|ZFIN ID: ZDB-PUB-161105-21|
A high-throughput functional genomics workflow based on CRISPR/Cas9-mediated targeted mutagenesis in zebrafish
Varshney, G.K., Carrington, B., Pei, W., Bishop, K., Chen, Z., Fan, C., Xu, L., Jones, M., LaFave, M.C., Ledin, J., Sood, R., Burgess, S.M.
|Source:||Nature Protocols 11: 2357-2375 (Journal)|
|Registered Authors:||Burgess, Shawn, Ledin, Johan, Pei, Wuhong, Sood, Raman, Varshney, Gaurav, Xu, Lisha|
|Keywords:||CRISPR-Cas9, genome editing, Genetic engineering, Mutagenesis, Zebrafish|
|PubMed:||27809318 Full text @ Nat. Protoc.|
Varshney, G.K., Carrington, B., Pei, W., Bishop, K., Chen, Z., Fan, C., Xu, L., Jones, M., LaFave, M.C., Ledin, J., Sood, R., Burgess, S.M. (2016) A high-throughput functional genomics workflow based on CRISPR/Cas9-mediated targeted mutagenesis in zebrafish. Nature Protocols. 11:2357-2375.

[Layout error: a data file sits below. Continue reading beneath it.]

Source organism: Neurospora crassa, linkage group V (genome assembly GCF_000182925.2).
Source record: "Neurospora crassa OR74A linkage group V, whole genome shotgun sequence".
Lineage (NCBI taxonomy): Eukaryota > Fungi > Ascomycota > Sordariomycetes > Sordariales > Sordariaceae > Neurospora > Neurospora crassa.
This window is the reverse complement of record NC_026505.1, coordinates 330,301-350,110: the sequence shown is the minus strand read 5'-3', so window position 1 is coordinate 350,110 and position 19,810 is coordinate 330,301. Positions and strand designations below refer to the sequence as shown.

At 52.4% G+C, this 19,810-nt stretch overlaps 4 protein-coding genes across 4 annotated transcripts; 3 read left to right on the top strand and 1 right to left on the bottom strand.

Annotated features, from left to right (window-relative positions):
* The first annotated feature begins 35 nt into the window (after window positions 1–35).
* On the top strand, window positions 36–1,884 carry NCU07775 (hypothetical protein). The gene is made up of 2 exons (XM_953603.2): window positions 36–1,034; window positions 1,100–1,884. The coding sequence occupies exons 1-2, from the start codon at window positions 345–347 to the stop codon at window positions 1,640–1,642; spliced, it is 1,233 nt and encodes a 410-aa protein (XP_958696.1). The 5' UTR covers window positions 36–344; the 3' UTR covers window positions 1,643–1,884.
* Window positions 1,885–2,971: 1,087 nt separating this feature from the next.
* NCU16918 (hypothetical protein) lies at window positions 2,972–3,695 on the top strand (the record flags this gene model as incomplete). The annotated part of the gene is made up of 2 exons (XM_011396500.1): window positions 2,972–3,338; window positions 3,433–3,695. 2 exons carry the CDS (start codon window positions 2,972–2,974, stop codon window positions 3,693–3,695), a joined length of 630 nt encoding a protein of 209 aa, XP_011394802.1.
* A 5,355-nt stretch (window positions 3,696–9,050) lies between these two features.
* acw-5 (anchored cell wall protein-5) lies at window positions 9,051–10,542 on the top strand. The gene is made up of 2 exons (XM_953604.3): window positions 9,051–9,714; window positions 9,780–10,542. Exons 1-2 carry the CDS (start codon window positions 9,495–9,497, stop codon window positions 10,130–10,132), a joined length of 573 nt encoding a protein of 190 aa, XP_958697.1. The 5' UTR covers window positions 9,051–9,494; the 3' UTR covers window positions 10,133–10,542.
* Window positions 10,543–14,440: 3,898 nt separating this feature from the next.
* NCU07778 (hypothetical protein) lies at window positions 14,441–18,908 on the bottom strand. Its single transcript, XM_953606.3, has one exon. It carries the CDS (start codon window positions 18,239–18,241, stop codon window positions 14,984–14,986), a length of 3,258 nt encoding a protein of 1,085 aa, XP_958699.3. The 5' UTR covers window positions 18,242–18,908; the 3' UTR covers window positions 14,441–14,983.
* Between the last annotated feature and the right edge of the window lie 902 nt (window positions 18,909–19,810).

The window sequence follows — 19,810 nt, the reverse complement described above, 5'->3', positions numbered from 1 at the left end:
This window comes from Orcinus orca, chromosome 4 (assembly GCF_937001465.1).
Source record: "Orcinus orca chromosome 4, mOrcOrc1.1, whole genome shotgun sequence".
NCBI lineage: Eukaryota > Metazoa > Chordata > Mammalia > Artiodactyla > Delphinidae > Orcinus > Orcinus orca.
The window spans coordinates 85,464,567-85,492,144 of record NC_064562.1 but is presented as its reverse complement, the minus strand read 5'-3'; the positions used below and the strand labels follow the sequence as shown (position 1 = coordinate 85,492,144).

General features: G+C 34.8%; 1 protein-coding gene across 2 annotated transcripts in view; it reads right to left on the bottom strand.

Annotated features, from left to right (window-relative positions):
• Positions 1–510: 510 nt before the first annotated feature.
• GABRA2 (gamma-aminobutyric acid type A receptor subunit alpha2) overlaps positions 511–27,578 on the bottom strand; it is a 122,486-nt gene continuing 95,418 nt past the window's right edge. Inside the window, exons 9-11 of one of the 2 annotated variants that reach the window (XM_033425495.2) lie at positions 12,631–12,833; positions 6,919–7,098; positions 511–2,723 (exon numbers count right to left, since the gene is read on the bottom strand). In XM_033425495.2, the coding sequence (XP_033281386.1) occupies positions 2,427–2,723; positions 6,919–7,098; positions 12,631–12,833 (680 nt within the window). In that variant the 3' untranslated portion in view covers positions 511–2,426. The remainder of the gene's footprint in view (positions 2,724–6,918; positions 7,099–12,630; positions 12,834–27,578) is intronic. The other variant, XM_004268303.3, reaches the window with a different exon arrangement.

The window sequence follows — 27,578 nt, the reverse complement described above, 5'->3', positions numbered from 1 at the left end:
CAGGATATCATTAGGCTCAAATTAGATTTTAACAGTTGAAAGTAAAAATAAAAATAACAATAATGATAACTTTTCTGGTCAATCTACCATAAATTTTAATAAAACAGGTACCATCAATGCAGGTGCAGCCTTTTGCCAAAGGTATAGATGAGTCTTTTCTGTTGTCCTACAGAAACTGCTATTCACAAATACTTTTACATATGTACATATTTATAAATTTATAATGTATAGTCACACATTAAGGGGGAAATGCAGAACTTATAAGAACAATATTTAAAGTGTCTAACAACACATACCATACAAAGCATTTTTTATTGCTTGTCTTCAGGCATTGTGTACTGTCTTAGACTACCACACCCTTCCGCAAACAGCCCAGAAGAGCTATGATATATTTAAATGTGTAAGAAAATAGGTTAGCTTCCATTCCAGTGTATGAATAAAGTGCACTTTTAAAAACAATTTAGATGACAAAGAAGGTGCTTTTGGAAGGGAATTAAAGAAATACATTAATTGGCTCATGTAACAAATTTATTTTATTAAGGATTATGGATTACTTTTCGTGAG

ABSTRACTThe zebrafish is a popular model organism for studying development and disease, and genetically modified zebrafish provide an essential tool for functional genomic studies. Numerous publications have demonstrated the efficacy of gene targeting in zebrafish using CRISPR/Cas9, and they have included descriptions of a variety of tools and methods for guide RNA synthesis and mutant identification. However, most of the published techniques are not readily scalable to increase throughput. We recently described a CRISPR/Cas9-based high-throughput mutagenesis and phenotyping pipeline in zebrafish. Here, we present a complete workflow for this pipeline, including target selection; cloning-free single-guide RNA (sgRNA) synthesis; microinjection; validation of the target-specific activity of the sgRNAs; founder screening to identify germline-transmitting mutations by fluorescence PCR; determination of the exact lesion by Sanger or next-generation sequencing (including software for analysis); and genotyping in the F1 or subsequent generations. Using these methods, sgRNAs can be evaluated in 3 d, zebrafish germline-transmitting mutations can be identified within 3 months and stable lines can be established within 6 months. Realistically, two researchers can target tens to hundreds of genes per year using this protocol.